The Las Vegas City Council will "consider a deal next week to build a new soccer stadium on the site of Cashman Field to house" a potential MLS expansion franchise, according to a front-page piece by Shea Johnson of the LAS VEGAS REVIEW-JOURNAL. If city leaders approve the exclusive negotiating agreement with Arizona-based construction management firm The Renaissance Companies on Wednesday, it will "set off a 180-day window for talks to construct the stadium and mixed-use development on 62 acres where city-owned Cashman Field is located near downtown, with hopes of reaching a master development agreement." Las Vegas Mayor Carolyn Goodman said that the idea beyond the new stadium would be to "build hotels and apartments while keeping Cashman Field to allow Las Vegas Lights FC to continue to play" in the USL until the team was "ready to join the MLS, and then be used as a practice field." The exclusive negotiating agreement also requires that Lights ownership "work with the city to submit an application to MLS for the Lights to become an expansion team." Lights Owner & CEO Brett Lashbrook said that he has "agreed to sell the team to an investor represented by Renaissance, contingent upon the company and the city entering into the master development agreement." City documents made public yesterday "show the investor is Baupost Group LLC, a hedge fund managed by billionaire Seth Klarman" (LAS VEGAS REVIEW-JOURNAL, 5/30).

A STEP FORWARD: In Las Vegas, Alan Snel noted the potential 25,000-seat soccer-specific stadium "still has not been priced out." Lights coach Eric Wynalda said that a new downtown soccer stadium "would attract global soccer teams like Real Madrid that would play friendlies and make Las Vegas a 'global soccer destination.'" Meanwhile, Lashbrook said that Goodman "plans to attend the MLS expansion committee meeting in Orlando in July to lobby for Las Vegas as an expansion city" (LVSPORTSBIZ.com, 5/29). Also in Las Vegas, Justin Emerson notes Las Vegas five years ago "attempted a bid for an MLS team." Developers proposed a $201M stadium, of which the city of Las Vegas "would pick up" 76% of the cost and "own the stadium." City officials said that they "expected the split to be closer to 50-50" (LAS VEGAS SUN, 5/30).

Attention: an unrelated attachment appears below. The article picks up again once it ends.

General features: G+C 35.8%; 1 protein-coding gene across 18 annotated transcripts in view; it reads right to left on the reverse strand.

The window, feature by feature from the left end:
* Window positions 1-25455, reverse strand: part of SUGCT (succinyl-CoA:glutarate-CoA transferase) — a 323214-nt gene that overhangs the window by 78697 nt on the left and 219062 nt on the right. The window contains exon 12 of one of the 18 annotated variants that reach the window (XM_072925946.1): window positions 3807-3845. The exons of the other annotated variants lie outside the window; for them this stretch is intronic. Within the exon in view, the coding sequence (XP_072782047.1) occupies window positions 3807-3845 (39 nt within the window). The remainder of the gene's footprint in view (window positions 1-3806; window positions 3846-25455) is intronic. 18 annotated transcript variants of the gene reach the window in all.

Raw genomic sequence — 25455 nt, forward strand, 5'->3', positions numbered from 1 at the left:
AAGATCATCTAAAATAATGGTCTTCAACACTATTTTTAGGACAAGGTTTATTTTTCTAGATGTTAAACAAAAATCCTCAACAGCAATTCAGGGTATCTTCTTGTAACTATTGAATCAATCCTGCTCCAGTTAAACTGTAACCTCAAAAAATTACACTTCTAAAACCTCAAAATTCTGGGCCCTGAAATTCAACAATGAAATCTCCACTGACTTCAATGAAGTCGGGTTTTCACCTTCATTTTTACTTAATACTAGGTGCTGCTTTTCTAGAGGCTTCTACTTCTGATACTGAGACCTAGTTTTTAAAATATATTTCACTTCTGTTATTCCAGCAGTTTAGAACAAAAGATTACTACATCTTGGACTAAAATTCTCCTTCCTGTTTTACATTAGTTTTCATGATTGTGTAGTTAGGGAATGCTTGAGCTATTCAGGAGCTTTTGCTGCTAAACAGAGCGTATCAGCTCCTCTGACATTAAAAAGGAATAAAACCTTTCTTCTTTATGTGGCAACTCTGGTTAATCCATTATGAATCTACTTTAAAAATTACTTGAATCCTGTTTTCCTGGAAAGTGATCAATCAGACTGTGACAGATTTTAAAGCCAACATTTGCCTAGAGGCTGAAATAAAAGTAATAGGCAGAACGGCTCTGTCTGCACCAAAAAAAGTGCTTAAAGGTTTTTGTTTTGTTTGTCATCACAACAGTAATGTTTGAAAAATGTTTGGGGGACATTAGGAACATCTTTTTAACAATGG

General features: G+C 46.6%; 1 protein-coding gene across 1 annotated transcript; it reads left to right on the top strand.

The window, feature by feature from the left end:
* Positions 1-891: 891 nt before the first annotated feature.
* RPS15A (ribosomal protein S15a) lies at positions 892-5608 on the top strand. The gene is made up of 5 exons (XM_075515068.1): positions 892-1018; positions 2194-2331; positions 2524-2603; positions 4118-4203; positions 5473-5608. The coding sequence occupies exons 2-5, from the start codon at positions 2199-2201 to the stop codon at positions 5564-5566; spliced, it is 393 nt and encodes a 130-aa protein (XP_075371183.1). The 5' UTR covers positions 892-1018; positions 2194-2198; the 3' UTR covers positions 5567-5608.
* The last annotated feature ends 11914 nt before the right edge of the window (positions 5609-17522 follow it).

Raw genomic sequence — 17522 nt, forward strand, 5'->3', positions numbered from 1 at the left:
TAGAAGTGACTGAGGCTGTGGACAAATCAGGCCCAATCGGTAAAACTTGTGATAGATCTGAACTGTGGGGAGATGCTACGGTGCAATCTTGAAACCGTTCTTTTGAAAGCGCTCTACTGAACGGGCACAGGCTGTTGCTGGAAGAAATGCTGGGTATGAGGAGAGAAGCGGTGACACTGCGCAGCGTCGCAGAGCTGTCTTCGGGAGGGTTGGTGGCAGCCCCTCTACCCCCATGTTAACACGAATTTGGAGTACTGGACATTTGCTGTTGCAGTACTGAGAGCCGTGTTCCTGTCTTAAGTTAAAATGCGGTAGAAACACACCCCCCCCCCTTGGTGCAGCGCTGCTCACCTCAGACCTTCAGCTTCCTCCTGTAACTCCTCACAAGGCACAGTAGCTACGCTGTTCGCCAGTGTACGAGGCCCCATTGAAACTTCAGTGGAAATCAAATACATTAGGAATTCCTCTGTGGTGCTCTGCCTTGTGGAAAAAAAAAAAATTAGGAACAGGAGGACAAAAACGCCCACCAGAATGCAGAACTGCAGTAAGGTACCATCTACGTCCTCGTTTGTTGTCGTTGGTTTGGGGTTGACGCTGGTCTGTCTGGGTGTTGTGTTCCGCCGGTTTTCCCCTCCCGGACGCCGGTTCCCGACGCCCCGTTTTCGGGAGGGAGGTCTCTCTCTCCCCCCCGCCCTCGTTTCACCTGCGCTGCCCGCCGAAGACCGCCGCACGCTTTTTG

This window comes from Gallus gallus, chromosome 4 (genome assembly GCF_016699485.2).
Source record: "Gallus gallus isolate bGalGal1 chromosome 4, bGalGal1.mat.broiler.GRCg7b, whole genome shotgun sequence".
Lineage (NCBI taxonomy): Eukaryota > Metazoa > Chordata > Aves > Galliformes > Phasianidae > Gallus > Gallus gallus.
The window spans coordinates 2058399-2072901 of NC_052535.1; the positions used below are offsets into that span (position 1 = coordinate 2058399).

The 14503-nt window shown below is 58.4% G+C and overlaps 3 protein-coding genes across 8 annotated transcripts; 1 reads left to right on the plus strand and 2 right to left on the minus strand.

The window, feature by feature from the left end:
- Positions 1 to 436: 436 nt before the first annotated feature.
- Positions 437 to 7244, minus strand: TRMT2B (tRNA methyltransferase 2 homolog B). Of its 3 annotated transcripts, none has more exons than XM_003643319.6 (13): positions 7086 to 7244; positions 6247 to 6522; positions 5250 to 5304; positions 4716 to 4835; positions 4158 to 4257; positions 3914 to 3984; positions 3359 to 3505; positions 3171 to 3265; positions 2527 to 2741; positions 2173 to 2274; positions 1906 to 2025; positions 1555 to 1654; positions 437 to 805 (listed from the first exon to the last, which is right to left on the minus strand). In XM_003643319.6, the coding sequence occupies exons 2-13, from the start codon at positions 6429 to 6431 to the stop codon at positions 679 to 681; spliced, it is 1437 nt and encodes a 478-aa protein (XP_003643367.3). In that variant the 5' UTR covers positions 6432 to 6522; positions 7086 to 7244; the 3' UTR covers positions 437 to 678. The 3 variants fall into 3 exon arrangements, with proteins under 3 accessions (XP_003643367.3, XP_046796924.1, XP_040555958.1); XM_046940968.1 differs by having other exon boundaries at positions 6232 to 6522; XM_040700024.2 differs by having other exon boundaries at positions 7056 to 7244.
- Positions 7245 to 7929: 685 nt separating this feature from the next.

The new patio will consist of a roughly 1,000-square foot space featuring a bar and VIP area
Photo: MONUMENTAL SPORTS & ENTERTAINMENT

Wizards games at Capital One Arena will "feature a new place for fans with VIP tickets to follow the action next season, with the addition of a courtside patio" being called The District, according to Scott Allen of the WASHINGTON POST. The new patio will consist of a "roughly 1,000-square foot space featuring a bar and offering an 'enhanced culinary experience.'" It will be "located in the east end zone of the arena," and an "undisclosed number of seats will be removed from Sections 105 and 106 to make room for the patio and 84 new VIP seats will be added." The District is part of $15M worth of "privately funded upgrades being made to Capital One Arena this summer, the second phase of a two-year project" that began with $40M in renovations last summer. A new "center-hung scoreboard with a 360-degree continuous video screen, curved video boards in the upper corners of the arena and 20,000 square footage of LED signage are also scheduled to debut in the fall" (WASHINGTONPOST.com, 5/29). In DC, Tyler Byrum noted The District will have a "bar with food options, while still having access to the MGM National Harbor VIP Lounge and the Etihad Airways Lounge" (NBCSPORTSWASHINGTON.com, 5/29).

Orlando City and its development academy, USL club Orlando City B, will be "housed at the club's new Osceola Heritage Park training facility" in Kissimmee by '20, according to Jordan Culver of PRO SOCCER USA. Orlando City Exec VP/Soccer Operations Luiz Muzzi said that housing the "full scope of Orlando City's developmental structure -- from the academy to the first team -- at one facility means things will work in a way that's impossible when everything is spread out." Muzzi said that he did not "have the exact cost for the move," though he did "confirm construction of the training facility was scheduled to be completed within two months." Orlando City's first team was "originally scheduled to move to Kissimmee" midway through this season." The team's move "signals the end of Orlando City's partnership with Montverde Academy," a local private school that had "housed the club's academy and second team" since January '18. Meanwhile, the NWSL Orlando Pride will "remain in Sanford, but move to a renovated Sylvan Lake Park," where construction is "set to begin at the end of the MLS season and will be completed by February." Pride GM Erik Ustruck "declined to go into specifics regarding the cost of the renovations." However, he said that the "investment from the club is 'significant.'" The Pride's new facility will be the "first of its kind in the NWSL" (PROSOCCERUSA.com, 5/29).